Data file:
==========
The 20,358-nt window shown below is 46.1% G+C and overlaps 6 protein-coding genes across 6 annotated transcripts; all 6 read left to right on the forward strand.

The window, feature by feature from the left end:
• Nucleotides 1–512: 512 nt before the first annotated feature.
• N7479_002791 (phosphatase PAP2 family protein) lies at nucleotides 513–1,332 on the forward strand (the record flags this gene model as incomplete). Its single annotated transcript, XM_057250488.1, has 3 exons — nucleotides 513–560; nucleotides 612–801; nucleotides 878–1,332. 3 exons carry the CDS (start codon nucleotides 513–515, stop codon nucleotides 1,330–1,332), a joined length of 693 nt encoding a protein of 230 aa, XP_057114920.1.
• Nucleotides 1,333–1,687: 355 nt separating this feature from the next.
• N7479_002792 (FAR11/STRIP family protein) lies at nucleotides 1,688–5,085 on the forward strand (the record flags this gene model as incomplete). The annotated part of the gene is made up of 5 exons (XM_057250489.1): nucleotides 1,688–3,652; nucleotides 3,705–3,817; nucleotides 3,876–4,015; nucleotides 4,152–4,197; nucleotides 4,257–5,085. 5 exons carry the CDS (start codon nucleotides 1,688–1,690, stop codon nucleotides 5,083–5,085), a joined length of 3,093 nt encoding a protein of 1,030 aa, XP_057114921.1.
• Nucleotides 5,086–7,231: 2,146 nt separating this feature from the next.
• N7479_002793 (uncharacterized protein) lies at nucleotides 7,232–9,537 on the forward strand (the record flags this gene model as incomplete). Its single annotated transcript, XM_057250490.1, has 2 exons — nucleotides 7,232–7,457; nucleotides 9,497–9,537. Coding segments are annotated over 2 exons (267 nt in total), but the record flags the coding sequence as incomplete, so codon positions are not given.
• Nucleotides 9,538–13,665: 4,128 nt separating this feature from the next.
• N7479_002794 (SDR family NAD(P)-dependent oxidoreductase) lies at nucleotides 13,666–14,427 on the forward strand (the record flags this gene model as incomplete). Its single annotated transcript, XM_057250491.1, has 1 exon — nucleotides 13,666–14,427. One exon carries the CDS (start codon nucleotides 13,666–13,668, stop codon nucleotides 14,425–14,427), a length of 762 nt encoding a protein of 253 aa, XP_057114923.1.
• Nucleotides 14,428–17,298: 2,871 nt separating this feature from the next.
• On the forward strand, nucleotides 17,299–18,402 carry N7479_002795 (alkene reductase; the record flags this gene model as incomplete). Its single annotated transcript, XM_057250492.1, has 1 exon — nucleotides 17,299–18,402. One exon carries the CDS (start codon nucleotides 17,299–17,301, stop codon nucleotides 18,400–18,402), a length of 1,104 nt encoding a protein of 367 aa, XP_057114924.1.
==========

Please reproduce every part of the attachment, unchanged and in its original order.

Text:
The 20,358-nt window shown below is 46.1% G+C and overlaps 6 protein-coding genes across 6 annotated transcripts; all 6 read left to right on the forward strand.

The window, feature by feature from the left end:
• Nucleotides 1–512: 512 nt before the first annotated feature.
• N7479_002791 (phosphatase PAP2 family protein) lies at nucleotides 513–1,332 on the forward strand (the record flags this gene model as incomplete). Its single annotated transcript, XM_057250488.1, has 3 exons — nucleotides 513–560; nucleotides 612–801; nucleotides 878–1,332. 3 exons carry the CDS (start codon nucleotides 513–515, stop codon nucleotides 1,330–1,332), a joined length of 693 nt encoding a protein of 230 aa, XP_057114920.1.
• Nucleotides 1,333–1,687: 355 nt separating this feature from the next.
• N7479_002792 (FAR11/STRIP family protein) lies at nucleotides 1,688–5,085 on the forward strand (the record flags this gene model as incomplete). The annotated part of the gene is made up of 5 exons (XM_057250489.1): nucleotides 1,688–3,652; nucleotides 3,705–3,817; nucleotides 3,876–4,015; nucleotides 4,152–4,197; nucleotides 4,257–5,085. 5 exons carry the CDS (start codon nucleotides 1,688–1,690, stop codon nucleotides 5,083–5,085), a joined length of 3,093 nt encoding a protein of 1,030 aa, XP_057114921.1.
• Nucleotides 5,086–7,231: 2,146 nt separating this feature from the next.
• N7479_002793 (uncharacterized protein) lies at nucleotides 7,232–9,537 on the forward strand (the record flags this gene model as incomplete). Its single annotated transcript, XM_057250490.1, has 2 exons — nucleotides 7,232–7,457; nucleotides 9,497–9,537. Coding segments are annotated over 2 exons (267 nt in total), but the record flags the coding sequence as incomplete, so codon positions are not given.
• Nucleotides 9,538–13,665: 4,128 nt separating this feature from the next.
• N7479_002794 (SDR family NAD(P)-dependent oxidoreductase) lies at nucleotides 13,666–14,427 on the forward strand (the record flags this gene model as incomplete). Its single annotated transcript, XM_057250491.1, has 1 exon — nucleotides 13,666–14,427. One exon carries the CDS (start codon nucleotides 13,666–13,668, stop codon nucleotides 14,425–14,427), a length of 762 nt encoding a protein of 253 aa, XP_057114923.1.
• Nucleotides 14,428–17,298: 2,871 nt separating this feature from the next.
• On the forward strand, nucleotides 17,299–18,402 carry N7479_002795 (alkene reductase; the record flags this gene model as incomplete). Its single annotated transcript, XM_057250492.1, has 1 exon — nucleotides 17,299–18,402. One exon carries the CDS (start codon nucleotides 17,299–17,301, stop codon nucleotides 18,400–18,402), a length of 1,104 nt encoding a protein of 367 aa, XP_057114924.1.